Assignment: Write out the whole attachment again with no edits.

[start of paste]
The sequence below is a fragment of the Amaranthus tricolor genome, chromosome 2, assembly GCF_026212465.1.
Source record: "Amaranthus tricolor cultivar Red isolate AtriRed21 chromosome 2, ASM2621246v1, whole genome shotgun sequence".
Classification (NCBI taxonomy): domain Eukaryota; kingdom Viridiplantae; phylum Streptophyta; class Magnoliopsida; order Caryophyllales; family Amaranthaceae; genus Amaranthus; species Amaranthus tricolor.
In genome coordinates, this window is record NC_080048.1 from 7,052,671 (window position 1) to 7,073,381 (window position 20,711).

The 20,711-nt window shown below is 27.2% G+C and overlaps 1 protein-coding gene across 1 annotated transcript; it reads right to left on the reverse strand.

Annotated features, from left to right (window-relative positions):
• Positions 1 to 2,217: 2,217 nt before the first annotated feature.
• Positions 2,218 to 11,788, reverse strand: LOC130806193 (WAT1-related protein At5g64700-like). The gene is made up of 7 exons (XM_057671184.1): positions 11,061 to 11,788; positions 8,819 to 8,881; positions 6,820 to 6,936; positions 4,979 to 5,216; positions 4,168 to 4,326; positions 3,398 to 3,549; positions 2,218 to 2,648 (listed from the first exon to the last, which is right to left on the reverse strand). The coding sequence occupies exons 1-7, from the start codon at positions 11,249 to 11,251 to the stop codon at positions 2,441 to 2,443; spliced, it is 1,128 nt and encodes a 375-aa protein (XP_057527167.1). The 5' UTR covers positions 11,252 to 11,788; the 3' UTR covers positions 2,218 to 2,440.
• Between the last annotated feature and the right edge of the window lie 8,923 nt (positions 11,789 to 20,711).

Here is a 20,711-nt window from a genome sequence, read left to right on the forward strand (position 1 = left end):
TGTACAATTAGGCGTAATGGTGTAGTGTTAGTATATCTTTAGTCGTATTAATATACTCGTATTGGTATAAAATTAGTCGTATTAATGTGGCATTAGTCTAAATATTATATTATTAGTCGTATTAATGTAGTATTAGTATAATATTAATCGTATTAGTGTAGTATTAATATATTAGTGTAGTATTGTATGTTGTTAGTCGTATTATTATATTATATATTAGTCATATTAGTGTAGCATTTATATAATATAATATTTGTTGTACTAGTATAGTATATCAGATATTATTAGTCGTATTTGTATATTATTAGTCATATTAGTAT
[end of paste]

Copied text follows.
The sequence below is a fragment of the Amaranthus tricolor genome, chromosome 2, assembly GCF_026212465.1.
Source record: "Amaranthus tricolor cultivar Red isolate AtriRed21 chromosome 2, ASM2621246v1, whole genome shotgun sequence".
Classification (NCBI taxonomy): domain Eukaryota; kingdom Viridiplantae; phylum Streptophyta; class Magnoliopsida; order Caryophyllales; family Amaranthaceae; genus Amaranthus; species Amaranthus tricolor.
In genome coordinates, this window is record NC_080048.1 from 7,052,671 (window position 1) to 7,073,381 (window position 20,711).

The 20,711-nt window shown below is 27.2% G+C and overlaps 1 protein-coding gene across 1 annotated transcript; it reads right to left on the reverse strand.

Annotated features, from left to right (window-relative positions):
• Positions 1 to 2,217: 2,217 nt before the first annotated feature.
• Positions 2,218 to 11,788, reverse strand: LOC130806193 (WAT1-related protein At5g64700-like). The gene is made up of 7 exons (XM_057671184.1): positions 11,061 to 11,788; positions 8,819 to 8,881; positions 6,820 to 6,936; positions 4,979 to 5,216; positions 4,168 to 4,326; positions 3,398 to 3,549; positions 2,218 to 2,648 (listed from the first exon to the last, which is right to left on the reverse strand). The coding sequence occupies exons 1-7, from the start codon at positions 11,249 to 11,251 to the stop codon at positions 2,441 to 2,443; spliced, it is 1,128 nt and encodes a 375-aa protein (XP_057527167.1). The 5' UTR covers positions 11,252 to 11,788; the 3' UTR covers positions 2,218 to 2,440.
• Between the last annotated feature and the right edge of the window lie 8,923 nt (positions 11,789 to 20,711).

Here is a 20,711-nt window from a genome sequence, read left to right on the forward strand (position 1 = left end):
TGTACAATTAGGCGTAATGGTGTAGTGTTAGTATATCTTTAGTCGTATTAATATACTCGTATTGGTATAAAATTAGTCGTATTAATGTGGCATTAGTCTAAATATTATATTATTAGTCGTATTAATGTAGTATTAGTATAATATTAATCGTATTAGTGTAGTATTAATATATTAGTGTAGTATTGTATGTTGTTAGTCGTATTATTATATTATATATTAGTCATATTAGTGTAGCATTTATATAATATAATATTTGTTGTACTAGTATAGTATATCAGATATTATTAGTCGTATTTGTATATTATTAGTCATATTAGTAT